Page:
Peer learning as a tool to strengthen math skills in introductory chemistry laboratories†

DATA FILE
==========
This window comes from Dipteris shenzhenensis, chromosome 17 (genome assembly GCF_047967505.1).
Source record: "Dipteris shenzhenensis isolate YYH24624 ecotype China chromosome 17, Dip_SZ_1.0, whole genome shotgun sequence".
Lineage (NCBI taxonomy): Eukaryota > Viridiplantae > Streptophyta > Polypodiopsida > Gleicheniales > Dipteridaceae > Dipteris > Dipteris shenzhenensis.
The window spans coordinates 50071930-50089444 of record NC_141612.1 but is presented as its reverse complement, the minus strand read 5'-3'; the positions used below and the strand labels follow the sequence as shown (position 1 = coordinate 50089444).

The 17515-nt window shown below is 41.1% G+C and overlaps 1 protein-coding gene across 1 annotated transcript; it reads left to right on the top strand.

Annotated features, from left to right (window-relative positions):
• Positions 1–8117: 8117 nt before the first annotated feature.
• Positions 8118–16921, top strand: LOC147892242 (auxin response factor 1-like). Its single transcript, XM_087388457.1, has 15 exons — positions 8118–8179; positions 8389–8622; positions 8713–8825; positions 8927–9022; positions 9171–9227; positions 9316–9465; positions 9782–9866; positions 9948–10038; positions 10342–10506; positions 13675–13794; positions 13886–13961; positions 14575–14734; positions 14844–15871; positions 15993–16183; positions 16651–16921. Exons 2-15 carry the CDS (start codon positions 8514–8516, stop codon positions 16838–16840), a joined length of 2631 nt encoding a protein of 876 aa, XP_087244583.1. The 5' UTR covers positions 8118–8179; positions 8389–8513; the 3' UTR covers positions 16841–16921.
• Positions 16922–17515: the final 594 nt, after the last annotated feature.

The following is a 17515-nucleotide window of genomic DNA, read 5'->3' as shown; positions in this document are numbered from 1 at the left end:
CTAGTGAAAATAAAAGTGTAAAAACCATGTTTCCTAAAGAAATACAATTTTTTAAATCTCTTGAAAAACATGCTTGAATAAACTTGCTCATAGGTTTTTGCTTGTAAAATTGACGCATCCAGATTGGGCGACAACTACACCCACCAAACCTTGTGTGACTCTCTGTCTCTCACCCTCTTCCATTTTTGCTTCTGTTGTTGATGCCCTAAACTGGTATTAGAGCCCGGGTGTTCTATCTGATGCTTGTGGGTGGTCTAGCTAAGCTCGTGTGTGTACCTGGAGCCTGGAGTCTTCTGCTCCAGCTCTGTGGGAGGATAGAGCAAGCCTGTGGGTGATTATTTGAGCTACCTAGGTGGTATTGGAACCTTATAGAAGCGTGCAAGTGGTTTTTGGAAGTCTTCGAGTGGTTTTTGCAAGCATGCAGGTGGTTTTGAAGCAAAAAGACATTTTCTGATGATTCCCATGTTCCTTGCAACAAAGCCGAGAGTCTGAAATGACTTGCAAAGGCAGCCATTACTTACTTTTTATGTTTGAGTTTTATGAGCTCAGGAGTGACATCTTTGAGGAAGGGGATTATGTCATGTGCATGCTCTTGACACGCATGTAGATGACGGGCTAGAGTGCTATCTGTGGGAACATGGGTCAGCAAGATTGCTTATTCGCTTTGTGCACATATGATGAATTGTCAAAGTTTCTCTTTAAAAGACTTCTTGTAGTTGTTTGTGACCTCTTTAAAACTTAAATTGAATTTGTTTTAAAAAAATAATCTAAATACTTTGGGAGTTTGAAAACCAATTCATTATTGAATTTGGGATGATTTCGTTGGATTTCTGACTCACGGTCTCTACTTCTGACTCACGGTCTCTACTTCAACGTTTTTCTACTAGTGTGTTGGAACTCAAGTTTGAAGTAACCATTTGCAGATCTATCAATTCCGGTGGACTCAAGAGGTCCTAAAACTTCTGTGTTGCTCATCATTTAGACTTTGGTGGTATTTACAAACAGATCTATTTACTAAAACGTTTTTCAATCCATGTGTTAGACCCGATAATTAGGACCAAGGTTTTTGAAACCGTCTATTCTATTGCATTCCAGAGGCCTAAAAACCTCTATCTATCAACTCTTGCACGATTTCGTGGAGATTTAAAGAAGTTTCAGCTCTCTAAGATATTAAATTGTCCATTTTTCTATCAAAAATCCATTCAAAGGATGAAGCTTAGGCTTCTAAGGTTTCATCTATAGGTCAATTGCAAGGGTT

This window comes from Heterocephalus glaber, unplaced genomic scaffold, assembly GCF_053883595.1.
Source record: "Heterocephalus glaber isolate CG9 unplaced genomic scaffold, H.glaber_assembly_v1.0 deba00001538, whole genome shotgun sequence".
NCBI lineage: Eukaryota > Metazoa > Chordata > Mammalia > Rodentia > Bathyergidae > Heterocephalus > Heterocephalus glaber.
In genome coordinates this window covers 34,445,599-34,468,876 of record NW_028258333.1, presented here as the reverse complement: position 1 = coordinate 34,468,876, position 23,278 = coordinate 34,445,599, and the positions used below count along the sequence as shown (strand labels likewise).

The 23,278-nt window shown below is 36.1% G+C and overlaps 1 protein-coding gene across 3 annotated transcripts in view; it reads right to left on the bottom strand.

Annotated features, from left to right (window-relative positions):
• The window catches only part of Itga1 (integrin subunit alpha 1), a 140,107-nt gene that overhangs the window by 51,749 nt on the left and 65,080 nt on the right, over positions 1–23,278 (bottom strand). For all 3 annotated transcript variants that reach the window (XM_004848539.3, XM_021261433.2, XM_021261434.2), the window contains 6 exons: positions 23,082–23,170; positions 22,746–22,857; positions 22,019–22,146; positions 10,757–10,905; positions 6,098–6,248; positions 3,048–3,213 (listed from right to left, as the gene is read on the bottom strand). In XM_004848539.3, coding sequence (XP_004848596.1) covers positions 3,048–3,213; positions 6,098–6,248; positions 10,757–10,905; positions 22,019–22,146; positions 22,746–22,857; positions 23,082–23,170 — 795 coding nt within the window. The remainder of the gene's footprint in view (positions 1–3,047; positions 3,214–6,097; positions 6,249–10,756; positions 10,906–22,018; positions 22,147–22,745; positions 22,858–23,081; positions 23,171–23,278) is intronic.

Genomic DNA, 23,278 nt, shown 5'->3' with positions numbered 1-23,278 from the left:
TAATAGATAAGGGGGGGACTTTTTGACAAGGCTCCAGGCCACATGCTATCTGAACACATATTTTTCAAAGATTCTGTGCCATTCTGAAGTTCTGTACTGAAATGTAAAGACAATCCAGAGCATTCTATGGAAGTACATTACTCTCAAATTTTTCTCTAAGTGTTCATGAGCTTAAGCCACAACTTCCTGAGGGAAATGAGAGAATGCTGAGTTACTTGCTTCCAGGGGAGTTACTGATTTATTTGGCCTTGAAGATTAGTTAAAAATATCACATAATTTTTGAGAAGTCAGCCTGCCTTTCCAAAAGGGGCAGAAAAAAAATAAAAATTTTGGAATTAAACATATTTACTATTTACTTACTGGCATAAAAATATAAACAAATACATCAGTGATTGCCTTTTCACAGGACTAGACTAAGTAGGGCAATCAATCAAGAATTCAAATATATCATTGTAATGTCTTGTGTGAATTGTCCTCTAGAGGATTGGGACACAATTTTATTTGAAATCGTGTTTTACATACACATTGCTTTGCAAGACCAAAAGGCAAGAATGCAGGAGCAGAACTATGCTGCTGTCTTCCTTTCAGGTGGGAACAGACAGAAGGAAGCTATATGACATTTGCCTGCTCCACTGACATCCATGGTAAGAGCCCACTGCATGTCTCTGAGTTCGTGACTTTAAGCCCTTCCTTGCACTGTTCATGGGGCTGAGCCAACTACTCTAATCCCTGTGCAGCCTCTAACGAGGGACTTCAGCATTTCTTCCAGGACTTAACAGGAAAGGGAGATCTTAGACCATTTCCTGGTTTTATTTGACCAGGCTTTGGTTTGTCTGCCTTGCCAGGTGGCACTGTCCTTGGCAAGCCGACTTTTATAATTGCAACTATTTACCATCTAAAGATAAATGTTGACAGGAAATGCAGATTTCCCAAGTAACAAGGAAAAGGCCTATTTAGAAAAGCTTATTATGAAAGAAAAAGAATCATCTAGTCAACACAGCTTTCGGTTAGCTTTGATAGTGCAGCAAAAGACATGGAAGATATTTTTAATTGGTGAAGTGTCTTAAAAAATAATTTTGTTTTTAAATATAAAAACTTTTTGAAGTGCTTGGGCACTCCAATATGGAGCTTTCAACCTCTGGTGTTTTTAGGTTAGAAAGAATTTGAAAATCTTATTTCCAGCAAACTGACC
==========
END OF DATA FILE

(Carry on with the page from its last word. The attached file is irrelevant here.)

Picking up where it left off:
Math skills vary greatly among students enrolled in introductory chemistry courses. Students with weak math skills (algebra and below) tend to perform poorly in introductory chemistry courses, which is correlated with increased attrition rates. Previous research has shown that retention of main ideas in a peer learning environment is greater when partners have dissimilar abilities. Therefore, in an effort to improve student learning outcomes, we implemented peer learning interventions in our introductory chemistry laboratories to determine if math skills were enhanced when partners differed in math ability. Student performance and attitudes were analyzed in laboratory sections consisting of instructor-assigned partners who differed in math ability, compared to sections where students self-selected a partner. Students who were assigned math partners of different ability showed an 8% improvement in chemistry math concepts compared to no improvement among those who self-selected a partner, as assessed using pre- and post-math tests. Mathematical learning gains were particularly large (16%) for those students in the 50th percentile of math performance. Students also reported a significantly more positive attitude change about working with others compared to students who self-selected a partner. In addition, assigned students demonstrated a more positive shift in self-concepts such as chemistry knowledge and laboratory skills. This study illustrates that peer learning can serve as a useful and easy-to-implement tool to strengthen math skills and improve student attitudes in introductory chemistry laboratories.